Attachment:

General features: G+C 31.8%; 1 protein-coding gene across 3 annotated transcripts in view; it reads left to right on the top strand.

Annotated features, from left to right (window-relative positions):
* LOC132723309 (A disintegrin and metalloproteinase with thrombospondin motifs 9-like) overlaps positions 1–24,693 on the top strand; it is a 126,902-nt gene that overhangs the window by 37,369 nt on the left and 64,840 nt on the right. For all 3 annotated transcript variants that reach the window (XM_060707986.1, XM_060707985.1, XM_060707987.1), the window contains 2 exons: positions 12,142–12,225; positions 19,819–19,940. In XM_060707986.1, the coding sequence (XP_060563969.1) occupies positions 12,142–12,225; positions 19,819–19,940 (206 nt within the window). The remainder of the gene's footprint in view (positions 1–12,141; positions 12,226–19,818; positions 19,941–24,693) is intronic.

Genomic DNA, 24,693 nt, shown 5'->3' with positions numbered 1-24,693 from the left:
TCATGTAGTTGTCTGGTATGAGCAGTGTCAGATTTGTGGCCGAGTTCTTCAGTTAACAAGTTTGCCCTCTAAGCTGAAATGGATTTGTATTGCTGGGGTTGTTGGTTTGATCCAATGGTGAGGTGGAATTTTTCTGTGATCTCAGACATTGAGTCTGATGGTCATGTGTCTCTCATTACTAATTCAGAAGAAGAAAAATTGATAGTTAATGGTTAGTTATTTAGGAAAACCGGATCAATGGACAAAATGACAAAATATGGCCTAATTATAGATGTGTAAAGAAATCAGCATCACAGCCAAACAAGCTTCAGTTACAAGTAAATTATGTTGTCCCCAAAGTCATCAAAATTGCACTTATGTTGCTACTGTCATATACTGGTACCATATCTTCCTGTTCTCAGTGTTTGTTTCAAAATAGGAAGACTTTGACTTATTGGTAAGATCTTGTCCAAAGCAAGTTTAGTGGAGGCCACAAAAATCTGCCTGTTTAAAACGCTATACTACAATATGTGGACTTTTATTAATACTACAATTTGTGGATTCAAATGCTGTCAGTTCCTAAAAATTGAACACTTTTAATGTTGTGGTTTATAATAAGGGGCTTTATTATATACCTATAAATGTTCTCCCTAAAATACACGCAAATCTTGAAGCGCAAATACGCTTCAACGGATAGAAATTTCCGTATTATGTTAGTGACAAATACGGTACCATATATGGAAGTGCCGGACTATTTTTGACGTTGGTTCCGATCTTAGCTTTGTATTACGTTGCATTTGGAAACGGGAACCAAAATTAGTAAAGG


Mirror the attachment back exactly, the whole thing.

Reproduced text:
General features: G+C 31.8%; 1 protein-coding gene across 3 annotated transcripts in view; it reads left to right on the top strand.

Annotated features, from left to right (window-relative positions):
* LOC132723309 (A disintegrin and metalloproteinase with thrombospondin motifs 9-like) overlaps positions 1–24,693 on the top strand; it is a 126,902-nt gene that overhangs the window by 37,369 nt on the left and 64,840 nt on the right. For all 3 annotated transcript variants that reach the window (XM_060707986.1, XM_060707985.1, XM_060707987.1), the window contains 2 exons: positions 12,142–12,225; positions 19,819–19,940. In XM_060707986.1, the coding sequence (XP_060563969.1) occupies positions 12,142–12,225; positions 19,819–19,940 (206 nt within the window). The remainder of the gene's footprint in view (positions 1–12,141; positions 12,226–19,818; positions 19,941–24,693) is intronic.

Genomic DNA, 24,693 nt, shown 5'->3' with positions numbered 1-24,693 from the left:
TCATGTAGTTGTCTGGTATGAGCAGTGTCAGATTTGTGGCCGAGTTCTTCAGTTAACAAGTTTGCCCTCTAAGCTGAAATGGATTTGTATTGCTGGGGTTGTTGGTTTGATCCAATGGTGAGGTGGAATTTTTCTGTGATCTCAGACATTGAGTCTGATGGTCATGTGTCTCTCATTACTAATTCAGAAGAAGAAAAATTGATAGTTAATGGTTAGTTATTTAGGAAAACCGGATCAATGGACAAAATGACAAAATATGGCCTAATTATAGATGTGTAAAGAAATCAGCATCACAGCCAAACAAGCTTCAGTTACAAGTAAATTATGTTGTCCCCAAAGTCATCAAAATTGCACTTATGTTGCTACTGTCATATACTGGTACCATATCTTCCTGTTCTCAGTGTTTGTTTCAAAATAGGAAGACTTTGACTTATTGGTAAGATCTTGTCCAAAGCAAGTTTAGTGGAGGCCACAAAAATCTGCCTGTTTAAAACGCTATACTACAATATGTGGACTTTTATTAATACTACAATTTGTGGATTCAAATGCTGTCAGTTCCTAAAAATTGAACACTTTTAATGTTGTGGTTTATAATAAGGGGCTTTATTATATACCTATAAATGTTCTCCCTAAAATACACGCAAATCTTGAAGCGCAAATACGCTTCAACGGATAGAAATTTCCGTATTATGTTAGTGACAAATACGGTACCATATATGGAAGTGCCGGACTATTTTTGACGTTGGTTCCGATCTTAGCTTTGTATTACGTTGCATTTGGAAACGGGAACCAAAATTAGTAAAGG